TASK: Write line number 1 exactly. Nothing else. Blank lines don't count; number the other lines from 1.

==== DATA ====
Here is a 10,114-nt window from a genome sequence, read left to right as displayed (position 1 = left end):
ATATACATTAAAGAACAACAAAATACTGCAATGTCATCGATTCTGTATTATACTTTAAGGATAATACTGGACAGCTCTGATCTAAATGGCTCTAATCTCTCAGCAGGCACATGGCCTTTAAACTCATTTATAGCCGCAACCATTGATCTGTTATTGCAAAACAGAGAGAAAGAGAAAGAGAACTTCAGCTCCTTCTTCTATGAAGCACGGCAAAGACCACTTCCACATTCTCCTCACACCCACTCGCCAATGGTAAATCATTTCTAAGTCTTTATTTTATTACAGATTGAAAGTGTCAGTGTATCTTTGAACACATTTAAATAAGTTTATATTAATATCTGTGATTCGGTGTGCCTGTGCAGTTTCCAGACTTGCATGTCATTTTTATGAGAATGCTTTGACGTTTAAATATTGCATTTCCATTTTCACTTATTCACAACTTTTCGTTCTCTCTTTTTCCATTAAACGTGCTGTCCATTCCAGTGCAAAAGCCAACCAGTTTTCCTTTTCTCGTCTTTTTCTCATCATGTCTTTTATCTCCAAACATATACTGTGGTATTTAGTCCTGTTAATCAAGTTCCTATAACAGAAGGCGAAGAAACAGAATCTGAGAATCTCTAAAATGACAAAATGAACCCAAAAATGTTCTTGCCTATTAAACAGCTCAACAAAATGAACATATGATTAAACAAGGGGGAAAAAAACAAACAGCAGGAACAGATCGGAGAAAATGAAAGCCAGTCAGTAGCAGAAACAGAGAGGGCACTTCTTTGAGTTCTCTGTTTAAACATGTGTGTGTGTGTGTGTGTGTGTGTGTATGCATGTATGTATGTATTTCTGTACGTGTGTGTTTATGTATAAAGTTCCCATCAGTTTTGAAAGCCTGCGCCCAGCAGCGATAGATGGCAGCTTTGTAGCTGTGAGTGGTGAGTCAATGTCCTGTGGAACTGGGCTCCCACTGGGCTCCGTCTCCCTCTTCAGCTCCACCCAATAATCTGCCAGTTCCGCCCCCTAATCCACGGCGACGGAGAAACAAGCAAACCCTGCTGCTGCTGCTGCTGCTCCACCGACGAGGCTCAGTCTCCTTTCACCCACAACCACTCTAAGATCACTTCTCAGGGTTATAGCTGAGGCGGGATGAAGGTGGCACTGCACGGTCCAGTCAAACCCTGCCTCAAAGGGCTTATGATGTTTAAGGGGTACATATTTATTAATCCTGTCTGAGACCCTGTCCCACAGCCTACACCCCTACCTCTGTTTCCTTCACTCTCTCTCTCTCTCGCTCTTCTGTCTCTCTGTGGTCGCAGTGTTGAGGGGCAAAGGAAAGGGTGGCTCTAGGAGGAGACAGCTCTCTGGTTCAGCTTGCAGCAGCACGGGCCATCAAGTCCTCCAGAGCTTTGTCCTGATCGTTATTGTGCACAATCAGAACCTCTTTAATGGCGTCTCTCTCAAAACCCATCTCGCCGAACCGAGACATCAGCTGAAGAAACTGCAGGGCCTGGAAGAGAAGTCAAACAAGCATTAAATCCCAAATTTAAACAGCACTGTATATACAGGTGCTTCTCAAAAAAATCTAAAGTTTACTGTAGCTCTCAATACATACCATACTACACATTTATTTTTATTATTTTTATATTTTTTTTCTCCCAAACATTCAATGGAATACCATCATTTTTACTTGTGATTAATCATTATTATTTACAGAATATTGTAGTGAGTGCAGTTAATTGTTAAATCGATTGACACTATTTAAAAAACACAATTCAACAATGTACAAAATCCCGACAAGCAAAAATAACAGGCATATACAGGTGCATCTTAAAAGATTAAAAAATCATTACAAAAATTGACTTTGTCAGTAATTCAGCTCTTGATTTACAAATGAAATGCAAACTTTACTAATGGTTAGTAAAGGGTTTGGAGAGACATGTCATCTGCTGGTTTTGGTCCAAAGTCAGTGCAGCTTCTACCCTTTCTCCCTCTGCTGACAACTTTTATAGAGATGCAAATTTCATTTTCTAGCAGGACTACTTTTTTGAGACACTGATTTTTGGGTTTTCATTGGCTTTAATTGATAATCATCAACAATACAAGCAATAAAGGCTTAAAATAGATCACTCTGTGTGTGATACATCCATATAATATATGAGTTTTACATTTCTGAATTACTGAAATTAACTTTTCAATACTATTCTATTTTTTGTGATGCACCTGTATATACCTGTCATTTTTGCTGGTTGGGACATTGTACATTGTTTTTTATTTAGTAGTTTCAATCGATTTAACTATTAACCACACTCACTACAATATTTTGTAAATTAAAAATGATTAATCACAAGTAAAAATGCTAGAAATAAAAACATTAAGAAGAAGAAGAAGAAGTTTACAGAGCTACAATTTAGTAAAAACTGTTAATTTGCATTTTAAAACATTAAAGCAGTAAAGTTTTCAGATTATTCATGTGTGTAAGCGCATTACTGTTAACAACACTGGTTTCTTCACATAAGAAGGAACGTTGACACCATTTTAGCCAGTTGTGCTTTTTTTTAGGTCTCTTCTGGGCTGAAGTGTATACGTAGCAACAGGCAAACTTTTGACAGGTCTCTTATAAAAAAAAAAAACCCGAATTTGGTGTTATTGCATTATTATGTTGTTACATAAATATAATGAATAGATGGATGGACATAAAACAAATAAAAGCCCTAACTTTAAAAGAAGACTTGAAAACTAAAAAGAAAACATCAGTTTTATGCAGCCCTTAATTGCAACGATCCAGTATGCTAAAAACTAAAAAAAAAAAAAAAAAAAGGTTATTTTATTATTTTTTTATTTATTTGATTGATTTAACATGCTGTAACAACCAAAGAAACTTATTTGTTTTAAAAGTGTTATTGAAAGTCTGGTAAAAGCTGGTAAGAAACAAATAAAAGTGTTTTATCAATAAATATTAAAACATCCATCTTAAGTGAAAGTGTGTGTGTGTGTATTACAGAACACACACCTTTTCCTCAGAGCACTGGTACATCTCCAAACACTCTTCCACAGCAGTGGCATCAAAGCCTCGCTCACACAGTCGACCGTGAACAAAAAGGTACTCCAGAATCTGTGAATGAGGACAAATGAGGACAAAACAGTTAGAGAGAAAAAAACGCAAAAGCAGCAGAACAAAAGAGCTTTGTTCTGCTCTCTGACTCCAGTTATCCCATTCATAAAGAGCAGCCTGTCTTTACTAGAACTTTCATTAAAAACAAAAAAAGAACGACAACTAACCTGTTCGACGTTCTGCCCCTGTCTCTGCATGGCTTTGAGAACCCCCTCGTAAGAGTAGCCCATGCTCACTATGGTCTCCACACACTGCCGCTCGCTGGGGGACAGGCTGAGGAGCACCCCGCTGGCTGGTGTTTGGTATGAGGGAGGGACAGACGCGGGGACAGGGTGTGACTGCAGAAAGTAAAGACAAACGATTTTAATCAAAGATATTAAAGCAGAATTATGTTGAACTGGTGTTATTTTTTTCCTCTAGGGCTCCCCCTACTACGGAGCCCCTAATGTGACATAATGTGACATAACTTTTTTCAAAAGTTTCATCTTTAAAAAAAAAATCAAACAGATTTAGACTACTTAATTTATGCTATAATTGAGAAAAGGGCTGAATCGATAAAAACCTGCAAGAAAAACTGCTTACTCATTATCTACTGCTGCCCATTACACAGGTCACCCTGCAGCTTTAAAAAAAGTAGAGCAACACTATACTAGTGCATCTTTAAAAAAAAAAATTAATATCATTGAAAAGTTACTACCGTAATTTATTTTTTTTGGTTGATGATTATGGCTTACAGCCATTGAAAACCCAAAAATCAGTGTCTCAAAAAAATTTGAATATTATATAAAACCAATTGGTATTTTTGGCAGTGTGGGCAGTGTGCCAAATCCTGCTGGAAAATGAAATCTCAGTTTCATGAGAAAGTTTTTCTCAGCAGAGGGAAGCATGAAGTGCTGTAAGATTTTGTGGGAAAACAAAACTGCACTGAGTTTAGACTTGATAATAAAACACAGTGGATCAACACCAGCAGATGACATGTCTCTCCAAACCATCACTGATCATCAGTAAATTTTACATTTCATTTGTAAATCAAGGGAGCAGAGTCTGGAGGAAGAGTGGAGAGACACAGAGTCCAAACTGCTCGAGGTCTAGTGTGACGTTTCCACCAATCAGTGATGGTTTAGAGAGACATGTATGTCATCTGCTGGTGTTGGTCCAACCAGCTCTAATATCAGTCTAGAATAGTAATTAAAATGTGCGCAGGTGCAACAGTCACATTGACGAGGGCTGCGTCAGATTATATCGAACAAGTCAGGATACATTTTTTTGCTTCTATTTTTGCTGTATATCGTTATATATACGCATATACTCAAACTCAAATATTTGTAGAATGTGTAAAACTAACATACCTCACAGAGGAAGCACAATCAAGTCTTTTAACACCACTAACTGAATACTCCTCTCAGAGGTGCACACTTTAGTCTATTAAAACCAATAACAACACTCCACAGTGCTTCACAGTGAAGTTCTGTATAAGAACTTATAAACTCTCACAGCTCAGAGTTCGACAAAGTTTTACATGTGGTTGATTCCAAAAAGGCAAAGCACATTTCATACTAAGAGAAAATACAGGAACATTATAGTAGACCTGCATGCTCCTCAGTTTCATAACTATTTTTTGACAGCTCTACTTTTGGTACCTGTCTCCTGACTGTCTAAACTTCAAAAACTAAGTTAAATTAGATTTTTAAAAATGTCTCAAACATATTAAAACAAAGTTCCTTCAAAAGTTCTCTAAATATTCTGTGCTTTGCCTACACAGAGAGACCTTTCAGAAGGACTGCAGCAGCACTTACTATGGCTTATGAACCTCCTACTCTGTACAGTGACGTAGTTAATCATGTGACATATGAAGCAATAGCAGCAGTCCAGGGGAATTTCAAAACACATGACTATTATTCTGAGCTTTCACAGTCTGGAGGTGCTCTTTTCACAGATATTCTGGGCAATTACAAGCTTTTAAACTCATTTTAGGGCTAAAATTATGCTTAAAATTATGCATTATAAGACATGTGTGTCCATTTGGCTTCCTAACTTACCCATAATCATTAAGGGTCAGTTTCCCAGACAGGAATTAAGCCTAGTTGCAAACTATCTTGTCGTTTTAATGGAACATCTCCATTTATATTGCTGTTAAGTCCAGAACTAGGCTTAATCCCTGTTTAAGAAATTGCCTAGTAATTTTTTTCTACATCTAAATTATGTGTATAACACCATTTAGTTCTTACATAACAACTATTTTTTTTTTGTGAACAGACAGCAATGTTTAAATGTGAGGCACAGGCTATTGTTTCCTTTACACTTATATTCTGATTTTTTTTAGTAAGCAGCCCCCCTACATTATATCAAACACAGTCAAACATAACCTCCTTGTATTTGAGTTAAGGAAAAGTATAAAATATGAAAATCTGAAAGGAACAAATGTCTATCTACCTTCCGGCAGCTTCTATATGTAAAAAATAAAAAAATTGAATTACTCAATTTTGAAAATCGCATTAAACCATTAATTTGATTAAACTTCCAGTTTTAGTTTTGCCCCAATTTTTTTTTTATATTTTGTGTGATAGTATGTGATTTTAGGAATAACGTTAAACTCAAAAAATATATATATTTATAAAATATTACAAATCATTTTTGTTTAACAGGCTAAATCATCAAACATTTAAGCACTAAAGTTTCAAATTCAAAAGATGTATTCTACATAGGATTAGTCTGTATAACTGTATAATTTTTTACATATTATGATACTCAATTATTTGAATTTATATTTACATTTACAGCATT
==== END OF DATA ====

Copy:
Here is a 10,114-nt window from a genome sequence, read left to right as displayed (position 1 = left end):